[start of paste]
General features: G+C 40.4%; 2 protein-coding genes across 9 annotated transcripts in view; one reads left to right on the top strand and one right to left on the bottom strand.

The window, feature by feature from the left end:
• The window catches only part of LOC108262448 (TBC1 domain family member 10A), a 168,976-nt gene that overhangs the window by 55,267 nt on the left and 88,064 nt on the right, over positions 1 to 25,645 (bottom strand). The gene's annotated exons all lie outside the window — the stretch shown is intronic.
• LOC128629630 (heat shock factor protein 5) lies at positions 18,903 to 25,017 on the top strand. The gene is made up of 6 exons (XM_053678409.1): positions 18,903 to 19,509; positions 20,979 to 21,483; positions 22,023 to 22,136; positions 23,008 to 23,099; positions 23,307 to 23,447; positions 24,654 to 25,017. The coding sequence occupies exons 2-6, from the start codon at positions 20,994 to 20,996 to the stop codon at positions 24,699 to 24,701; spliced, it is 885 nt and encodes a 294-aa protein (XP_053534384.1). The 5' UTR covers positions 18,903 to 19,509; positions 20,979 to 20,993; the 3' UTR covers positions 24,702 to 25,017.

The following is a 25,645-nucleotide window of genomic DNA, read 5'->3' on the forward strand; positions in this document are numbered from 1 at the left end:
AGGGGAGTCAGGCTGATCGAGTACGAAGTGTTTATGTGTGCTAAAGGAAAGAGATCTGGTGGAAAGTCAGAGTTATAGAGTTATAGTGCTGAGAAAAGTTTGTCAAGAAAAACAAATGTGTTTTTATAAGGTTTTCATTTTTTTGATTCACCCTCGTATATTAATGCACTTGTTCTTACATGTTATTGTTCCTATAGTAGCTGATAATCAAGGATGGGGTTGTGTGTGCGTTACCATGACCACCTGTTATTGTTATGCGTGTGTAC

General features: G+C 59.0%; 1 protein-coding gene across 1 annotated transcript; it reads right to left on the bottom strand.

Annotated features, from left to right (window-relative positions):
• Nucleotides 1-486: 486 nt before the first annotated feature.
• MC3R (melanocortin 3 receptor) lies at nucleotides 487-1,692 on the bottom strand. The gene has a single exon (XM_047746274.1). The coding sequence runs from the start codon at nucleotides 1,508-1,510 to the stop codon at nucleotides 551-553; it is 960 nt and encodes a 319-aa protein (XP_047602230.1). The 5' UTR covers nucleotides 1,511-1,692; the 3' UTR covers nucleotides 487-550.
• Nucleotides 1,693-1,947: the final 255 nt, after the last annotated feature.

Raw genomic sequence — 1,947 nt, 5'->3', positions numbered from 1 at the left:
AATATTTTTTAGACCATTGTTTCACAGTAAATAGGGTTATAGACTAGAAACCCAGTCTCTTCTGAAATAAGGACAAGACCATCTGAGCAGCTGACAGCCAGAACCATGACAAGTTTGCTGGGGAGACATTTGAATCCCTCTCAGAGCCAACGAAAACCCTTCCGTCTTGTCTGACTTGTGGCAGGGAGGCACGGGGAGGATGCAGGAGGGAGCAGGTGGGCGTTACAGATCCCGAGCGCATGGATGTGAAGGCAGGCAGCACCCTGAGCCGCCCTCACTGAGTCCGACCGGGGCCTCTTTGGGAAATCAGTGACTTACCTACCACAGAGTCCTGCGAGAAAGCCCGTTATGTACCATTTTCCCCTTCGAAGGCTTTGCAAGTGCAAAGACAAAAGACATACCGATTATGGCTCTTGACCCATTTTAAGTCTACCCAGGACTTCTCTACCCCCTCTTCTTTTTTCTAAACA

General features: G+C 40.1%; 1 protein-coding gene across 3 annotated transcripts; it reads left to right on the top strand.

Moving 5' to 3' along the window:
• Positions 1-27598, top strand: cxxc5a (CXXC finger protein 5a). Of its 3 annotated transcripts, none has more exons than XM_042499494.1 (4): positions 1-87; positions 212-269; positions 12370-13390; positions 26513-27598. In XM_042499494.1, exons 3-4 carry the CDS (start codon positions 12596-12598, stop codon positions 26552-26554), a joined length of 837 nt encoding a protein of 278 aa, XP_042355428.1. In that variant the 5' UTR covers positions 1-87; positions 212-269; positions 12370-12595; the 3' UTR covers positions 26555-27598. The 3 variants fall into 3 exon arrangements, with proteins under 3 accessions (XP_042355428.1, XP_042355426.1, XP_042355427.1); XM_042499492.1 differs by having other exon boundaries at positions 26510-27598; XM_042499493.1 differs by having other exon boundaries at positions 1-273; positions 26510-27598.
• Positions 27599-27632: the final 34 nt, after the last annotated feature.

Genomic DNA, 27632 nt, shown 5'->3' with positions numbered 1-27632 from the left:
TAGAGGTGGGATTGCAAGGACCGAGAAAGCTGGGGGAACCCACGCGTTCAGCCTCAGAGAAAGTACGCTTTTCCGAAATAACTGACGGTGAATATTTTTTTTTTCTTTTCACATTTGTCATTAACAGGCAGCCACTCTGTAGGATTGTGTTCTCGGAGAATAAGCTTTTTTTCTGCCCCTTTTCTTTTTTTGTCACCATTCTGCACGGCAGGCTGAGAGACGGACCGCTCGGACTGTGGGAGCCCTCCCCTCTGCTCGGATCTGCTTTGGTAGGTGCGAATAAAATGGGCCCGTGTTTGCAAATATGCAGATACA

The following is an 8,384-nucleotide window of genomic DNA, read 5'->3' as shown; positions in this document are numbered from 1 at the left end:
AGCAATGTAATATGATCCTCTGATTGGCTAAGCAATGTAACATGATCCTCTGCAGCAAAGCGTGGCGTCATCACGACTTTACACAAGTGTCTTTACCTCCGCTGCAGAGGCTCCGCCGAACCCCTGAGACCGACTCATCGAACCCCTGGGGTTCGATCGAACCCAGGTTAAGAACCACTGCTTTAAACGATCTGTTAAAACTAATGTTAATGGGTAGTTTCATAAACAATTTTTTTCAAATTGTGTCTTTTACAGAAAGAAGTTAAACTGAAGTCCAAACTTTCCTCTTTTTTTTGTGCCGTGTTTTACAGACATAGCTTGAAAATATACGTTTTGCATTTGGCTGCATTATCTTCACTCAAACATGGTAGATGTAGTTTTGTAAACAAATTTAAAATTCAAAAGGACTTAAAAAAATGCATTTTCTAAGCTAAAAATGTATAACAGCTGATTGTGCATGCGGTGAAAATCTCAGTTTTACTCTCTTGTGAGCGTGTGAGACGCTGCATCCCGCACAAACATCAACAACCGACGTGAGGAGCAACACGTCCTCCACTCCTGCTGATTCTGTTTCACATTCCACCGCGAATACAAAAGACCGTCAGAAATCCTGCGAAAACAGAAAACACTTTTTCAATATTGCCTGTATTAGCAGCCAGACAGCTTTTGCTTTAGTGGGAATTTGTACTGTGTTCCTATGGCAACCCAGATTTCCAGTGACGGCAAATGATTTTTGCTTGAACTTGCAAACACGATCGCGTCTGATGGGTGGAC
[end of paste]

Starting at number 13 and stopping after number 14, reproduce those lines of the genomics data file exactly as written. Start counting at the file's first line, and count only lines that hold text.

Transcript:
AATATTTTTTAGACCATTGTTTCACAGTAAATAGGGTTATAGACTAGAAACCCAGTCTCTTCTGAAATAAGGACAAGACCATCTGAGCAGCTGACAGCCAGAACCATGACAAGTTTGCTGGGGAGACATTTGAATCCCTCTCAGAGCCAACGAAAACCCTTCCGTCTTGTCTGACTTGTGGCAGGGAGGCACGGGGAGGATGCAGGAGGGAGCAGGTGGGCGTTACAGATCCCGAGCGCATGGATGTGAAGGCAGGCAGCACCCTGAGCCGCCCTCACTGAGTCCGACCGGGGCCTCTTTGGGAAATCAGTGACTTACCTACCACAGAGTCCTGCGAGAAAGCCCGTTATGTACCATTTTCCCCTTCGAAGGCTTTGCAAGTGCAAAGACAAAAGACATACCGATTATGGCTCTTGACCCATTTTAAGTCTACCCAGGACTTCTCTACCCCCTCTTCTTTTTTCTAAACA

General features: G+C 40.1%; 1 protein-coding gene across 3 annotated transcripts; it reads left to right on the top strand.